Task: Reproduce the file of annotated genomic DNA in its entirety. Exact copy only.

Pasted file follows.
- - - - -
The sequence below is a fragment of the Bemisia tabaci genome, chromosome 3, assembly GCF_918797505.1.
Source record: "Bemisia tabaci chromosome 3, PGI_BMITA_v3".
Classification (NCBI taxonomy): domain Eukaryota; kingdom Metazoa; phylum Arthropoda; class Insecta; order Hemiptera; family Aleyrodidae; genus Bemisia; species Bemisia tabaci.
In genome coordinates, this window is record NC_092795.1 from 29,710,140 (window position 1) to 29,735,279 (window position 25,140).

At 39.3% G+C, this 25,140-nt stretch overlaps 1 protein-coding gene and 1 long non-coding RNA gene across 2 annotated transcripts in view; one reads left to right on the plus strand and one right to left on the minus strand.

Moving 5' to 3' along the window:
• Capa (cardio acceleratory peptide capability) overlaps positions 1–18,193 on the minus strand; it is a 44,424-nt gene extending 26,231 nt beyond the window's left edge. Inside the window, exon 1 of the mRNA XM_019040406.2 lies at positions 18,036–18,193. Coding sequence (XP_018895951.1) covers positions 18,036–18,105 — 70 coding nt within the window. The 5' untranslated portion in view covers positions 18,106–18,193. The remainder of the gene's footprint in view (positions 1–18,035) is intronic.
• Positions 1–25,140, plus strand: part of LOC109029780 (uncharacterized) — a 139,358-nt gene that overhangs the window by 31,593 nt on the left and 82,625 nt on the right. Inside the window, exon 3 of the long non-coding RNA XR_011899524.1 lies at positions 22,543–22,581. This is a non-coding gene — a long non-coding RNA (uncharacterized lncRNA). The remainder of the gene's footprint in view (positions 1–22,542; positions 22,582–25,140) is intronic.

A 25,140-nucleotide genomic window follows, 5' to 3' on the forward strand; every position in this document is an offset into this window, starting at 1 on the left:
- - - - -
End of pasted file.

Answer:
The sequence below is a fragment of the Bemisia tabaci genome, chromosome 3, assembly GCF_918797505.1.
Source record: "Bemisia tabaci chromosome 3, PGI_BMITA_v3".
Classification (NCBI taxonomy): domain Eukaryota; kingdom Metazoa; phylum Arthropoda; class Insecta; order Hemiptera; family Aleyrodidae; genus Bemisia; species Bemisia tabaci.
In genome coordinates, this window is record NC_092795.1 from 29,710,140 (window position 1) to 29,735,279 (window position 25,140).

At 39.3% G+C, this 25,140-nt stretch overlaps 1 protein-coding gene and 1 long non-coding RNA gene across 2 annotated transcripts in view; one reads left to right on the plus strand and one right to left on the minus strand.

Moving 5' to 3' along the window:
• Capa (cardio acceleratory peptide capability) overlaps positions 1–18,193 on the minus strand; it is a 44,424-nt gene extending 26,231 nt beyond the window's left edge. Inside the window, exon 1 of the mRNA XM_019040406.2 lies at positions 18,036–18,193. Coding sequence (XP_018895951.1) covers positions 18,036–18,105 — 70 coding nt within the window. The 5' untranslated portion in view covers positions 18,106–18,193. The remainder of the gene's footprint in view (positions 1–18,035) is intronic.
• Positions 1–25,140, plus strand: part of LOC109029780 (uncharacterized) — a 139,358-nt gene that overhangs the window by 31,593 nt on the left and 82,625 nt on the right. Inside the window, exon 3 of the long non-coding RNA XR_011899524.1 lies at positions 22,543–22,581. This is a non-coding gene — a long non-coding RNA (uncharacterized lncRNA). The remainder of the gene's footprint in view (positions 1–22,542; positions 22,582–25,140) is intronic.

A 25,140-nucleotide genomic window follows, 5' to 3' on the forward strand; every position in this document is an offset into this window, starting at 1 on the left: